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How to use yoga blocks in practice?

How to use yoga blocks in practice?

Yoga blocks are a great beginner prop. They can help you stay in the correct position, keep you from hurting yourself, and make it easier to complete challenging poses. Yoga blocks are also really useful for people with joint issues like arthritis or other injuries that make mobility difficult.


Make your practice more accessible


Yoga blocks can be used in a variety of ways to help you get into poses and deepen your practice. Here are some examples:

To help with balance, place block under each foot in warrior II (vrikasana) or triangle pose (trikonasana).

Use blocks on your hands to make headstands easier. Place one on either side of your forehead when practicing handstands, or rest them on top of your head during a headstand prep sequence such as cat cow pose (chakrasana).


To place a block correctly, set up for the pose first without the block in place. Then take one end of the block and stand it upright at an angle next to its corresponding hand—for example, if you're placing a block under your left hand for warrior II, put that end of the block next to your left thumb so that it sits flush against both sides where they meet at an angle—and then step onto it with one foot while bringing both hands down onto respective sides until they are shoulder-width apart from one another before returning them back up again."


Help you avoid injury


Yoga blocks are a great tool for beginners, as they help you avoid injury by keeping your alignment correct. They also help you maintain the correct posture, which is important as it allows you to deepen stretches and poses.


Keep you aligned correctly


A yoga block can help you get into a pose correctly, which is great for avoiding injury. If a pose or stretch is not comfortable at first, use the block to help you adjust your alignment. For example:


When practicing seated forward folds (paschimottanasana), place the block on your mat between your heels and sit down on it with your legs stretched out in front of you. This helps open up the hamstrings and thighs so that they are more flexible when folding forward.

In tree pose (vrksasana), place one end of the block under each foot so that there's space between each side of your body and both shoulders are level and facing forward.


Keep in mind that blocks should only be used as needed! Don't force yourself into using them—if something doesn't feel right while using a block, try adjusting without it first :)


Encourage restorative postures


As we’ve mentioned, yoga blocks can be used in a variety of ways. One of the most common is to support you in restorative postures. Restorative postures are generally held for longer periods of time than other poses and they're often done in Savasana (Corpse Pose), which is also known as Final Relaxation Pose.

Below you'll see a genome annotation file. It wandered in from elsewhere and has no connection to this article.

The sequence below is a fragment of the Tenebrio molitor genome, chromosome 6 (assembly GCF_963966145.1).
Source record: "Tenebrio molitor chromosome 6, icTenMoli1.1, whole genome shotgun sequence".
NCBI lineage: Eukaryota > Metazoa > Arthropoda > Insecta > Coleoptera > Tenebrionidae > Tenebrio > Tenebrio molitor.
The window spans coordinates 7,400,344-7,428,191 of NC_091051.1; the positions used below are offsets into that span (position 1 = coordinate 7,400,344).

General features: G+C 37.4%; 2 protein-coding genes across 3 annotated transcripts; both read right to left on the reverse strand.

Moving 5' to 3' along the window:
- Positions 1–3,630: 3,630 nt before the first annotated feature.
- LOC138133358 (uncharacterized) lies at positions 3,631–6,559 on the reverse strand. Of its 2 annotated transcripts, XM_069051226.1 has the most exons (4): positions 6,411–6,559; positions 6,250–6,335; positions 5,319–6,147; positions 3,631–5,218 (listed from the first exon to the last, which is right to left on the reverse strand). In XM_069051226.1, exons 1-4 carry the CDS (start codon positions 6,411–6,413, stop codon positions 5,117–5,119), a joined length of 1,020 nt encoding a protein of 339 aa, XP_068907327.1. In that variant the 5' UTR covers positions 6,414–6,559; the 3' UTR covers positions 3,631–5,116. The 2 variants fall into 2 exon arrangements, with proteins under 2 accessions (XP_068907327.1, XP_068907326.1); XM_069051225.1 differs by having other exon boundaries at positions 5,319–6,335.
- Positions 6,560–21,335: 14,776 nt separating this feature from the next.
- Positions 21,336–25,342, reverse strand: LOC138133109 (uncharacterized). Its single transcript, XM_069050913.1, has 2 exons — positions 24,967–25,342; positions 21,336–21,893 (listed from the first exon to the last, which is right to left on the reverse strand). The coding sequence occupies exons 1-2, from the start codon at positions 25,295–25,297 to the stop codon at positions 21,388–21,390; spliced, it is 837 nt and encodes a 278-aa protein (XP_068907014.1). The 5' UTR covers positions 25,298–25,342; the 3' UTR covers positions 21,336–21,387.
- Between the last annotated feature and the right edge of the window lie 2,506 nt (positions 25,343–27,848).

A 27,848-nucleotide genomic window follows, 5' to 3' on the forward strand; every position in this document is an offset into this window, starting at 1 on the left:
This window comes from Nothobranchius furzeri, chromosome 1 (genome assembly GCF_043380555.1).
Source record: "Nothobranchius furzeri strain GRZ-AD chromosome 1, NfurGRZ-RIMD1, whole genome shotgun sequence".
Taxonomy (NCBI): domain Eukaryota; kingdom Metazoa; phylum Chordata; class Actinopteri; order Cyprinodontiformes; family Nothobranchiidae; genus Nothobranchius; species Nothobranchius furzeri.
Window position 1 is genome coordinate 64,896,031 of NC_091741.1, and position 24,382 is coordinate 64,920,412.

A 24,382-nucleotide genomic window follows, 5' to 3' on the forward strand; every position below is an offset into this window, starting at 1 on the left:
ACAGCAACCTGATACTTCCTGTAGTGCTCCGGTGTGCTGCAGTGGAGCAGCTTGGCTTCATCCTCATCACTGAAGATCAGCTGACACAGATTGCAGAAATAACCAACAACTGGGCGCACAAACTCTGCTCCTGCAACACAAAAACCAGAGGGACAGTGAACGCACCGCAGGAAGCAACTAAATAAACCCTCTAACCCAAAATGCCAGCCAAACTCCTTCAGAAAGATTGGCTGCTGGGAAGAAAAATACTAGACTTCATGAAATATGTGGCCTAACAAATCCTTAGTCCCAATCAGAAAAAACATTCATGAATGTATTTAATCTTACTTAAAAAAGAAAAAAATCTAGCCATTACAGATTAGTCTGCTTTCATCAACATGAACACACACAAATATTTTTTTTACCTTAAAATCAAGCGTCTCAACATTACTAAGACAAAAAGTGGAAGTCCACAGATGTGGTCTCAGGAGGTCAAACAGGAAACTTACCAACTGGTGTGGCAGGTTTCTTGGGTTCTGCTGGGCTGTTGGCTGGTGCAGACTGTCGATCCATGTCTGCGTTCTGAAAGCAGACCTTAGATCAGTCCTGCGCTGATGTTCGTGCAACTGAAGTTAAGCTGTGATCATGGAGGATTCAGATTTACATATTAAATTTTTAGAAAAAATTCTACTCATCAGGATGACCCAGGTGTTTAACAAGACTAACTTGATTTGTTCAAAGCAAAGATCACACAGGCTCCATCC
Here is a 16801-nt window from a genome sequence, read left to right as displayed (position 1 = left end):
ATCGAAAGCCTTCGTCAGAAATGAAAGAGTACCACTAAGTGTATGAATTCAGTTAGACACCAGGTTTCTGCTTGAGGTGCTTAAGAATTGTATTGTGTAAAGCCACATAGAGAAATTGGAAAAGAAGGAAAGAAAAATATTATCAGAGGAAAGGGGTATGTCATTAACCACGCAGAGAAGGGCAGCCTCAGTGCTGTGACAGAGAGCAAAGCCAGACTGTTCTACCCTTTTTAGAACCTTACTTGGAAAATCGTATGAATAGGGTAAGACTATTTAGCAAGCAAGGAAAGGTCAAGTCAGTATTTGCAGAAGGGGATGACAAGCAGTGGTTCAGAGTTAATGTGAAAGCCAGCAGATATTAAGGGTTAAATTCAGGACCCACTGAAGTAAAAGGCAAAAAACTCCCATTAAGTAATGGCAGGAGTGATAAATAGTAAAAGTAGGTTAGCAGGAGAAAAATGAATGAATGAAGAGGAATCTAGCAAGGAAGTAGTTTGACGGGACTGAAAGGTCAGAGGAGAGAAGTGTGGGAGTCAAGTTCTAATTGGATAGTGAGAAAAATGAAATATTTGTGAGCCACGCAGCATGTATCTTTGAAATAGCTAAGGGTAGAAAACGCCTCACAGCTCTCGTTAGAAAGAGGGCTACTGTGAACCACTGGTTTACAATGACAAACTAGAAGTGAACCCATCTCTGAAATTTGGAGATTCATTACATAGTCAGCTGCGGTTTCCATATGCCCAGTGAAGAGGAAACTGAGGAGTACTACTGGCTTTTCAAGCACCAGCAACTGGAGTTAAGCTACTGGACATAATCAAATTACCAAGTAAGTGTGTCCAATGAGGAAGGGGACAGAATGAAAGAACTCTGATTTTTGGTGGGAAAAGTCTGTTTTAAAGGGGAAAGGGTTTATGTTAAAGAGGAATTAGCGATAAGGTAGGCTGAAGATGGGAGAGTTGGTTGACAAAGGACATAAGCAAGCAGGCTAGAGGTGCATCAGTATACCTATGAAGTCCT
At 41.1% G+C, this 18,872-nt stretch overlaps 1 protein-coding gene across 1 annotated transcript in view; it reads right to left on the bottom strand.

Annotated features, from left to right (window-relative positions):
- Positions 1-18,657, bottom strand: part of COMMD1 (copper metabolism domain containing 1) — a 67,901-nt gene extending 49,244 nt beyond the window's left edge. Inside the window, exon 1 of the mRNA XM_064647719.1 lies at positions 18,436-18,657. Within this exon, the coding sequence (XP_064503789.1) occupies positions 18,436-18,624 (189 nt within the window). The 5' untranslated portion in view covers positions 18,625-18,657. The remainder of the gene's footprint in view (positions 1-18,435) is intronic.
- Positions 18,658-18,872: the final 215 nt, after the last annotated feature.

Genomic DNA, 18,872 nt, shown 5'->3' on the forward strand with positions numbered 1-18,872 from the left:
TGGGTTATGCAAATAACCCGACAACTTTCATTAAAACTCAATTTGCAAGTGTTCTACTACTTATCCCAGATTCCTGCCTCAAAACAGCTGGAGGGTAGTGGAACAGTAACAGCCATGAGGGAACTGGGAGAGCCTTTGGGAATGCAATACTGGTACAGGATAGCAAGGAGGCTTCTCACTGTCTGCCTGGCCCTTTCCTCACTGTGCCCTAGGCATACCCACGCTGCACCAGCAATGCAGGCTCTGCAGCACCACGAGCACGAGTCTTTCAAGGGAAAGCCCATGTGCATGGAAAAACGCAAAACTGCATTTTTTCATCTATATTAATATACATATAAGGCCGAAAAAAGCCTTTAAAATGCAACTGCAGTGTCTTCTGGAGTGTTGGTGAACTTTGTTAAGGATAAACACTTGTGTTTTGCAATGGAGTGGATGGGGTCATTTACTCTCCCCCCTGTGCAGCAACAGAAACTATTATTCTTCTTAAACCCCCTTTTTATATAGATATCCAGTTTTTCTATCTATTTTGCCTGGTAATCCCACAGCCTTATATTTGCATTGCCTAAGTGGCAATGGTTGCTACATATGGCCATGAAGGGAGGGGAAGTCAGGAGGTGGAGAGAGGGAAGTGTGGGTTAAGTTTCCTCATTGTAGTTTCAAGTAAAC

Using yoga blocks for restorative postures helps you relax and stay comfortable during a pose that may otherwise cause stress or tension in your body. For example, if you have tight hips or hamstrings, using a set of blocks can help take pressure off these areas so that you can focus on relaxing into the posture with ease.


If you’re interested in using yoga blocks for restorative postures but aren't sure where to start, here are five tips:


Help you deepen stretches and poses


Yoga blocks can be an excellent tool to help deepen your stretches and poses. They are especially useful in poses that require you to open up your hips and hamstrings, such as Virabhadrasana II (Warrior II) or Adho Mukha Svanasana (Downward-Facing Dog). If you're working on releasing tension from the lower back, try using yoga blocks to support yourself when working on Half Lord of the Fishes Pose (Ardha Matsyendrasana).


In general, if a pose requires a deeper stretch than seems possible with just the floor under you and gravity pulling downward on your body weight, then adding a block under one leg can help take some of that pressure off while still allowing for maximum opening. For example: In Utthita Hasta Padangusthasana 1 (Extended Hand-to-Big Toe Pose 1), placing one foot on top of a block will allow for more ease in bringing both knees closer together without having them collapse inward toward each other—a common issue in this pose otherwise!


Yoga blocks are a great beginner prop.


Yoga blocks are a great beginner prop. When you first start practicing, it's easier to have a block in hand than to try to hold your pose with your arms. The block helps you get the most out of your yoga practice by encouraging (and actually enabling) you to use the right muscles and avoid injury. It also allows you to deepen stretches and poses without straining too much or risking injury.




You might think that yoga blocks are just for beginners, but they can help anyone practice more effectively. If you find yourself struggling with some poses or need to modify your practice, yoga blocks are a great tool to have in your arsenal. They can help you perfect the pose by giving support where it’s needed and encouraging restorative postures so you don’t overstretch yourself along with deepening stretches and poses like Child's Pose (Balasana). So whether you're new to yoga or just looking for a little extra guidance in your next class; don't be afraid to ask an instructor if they have any props available!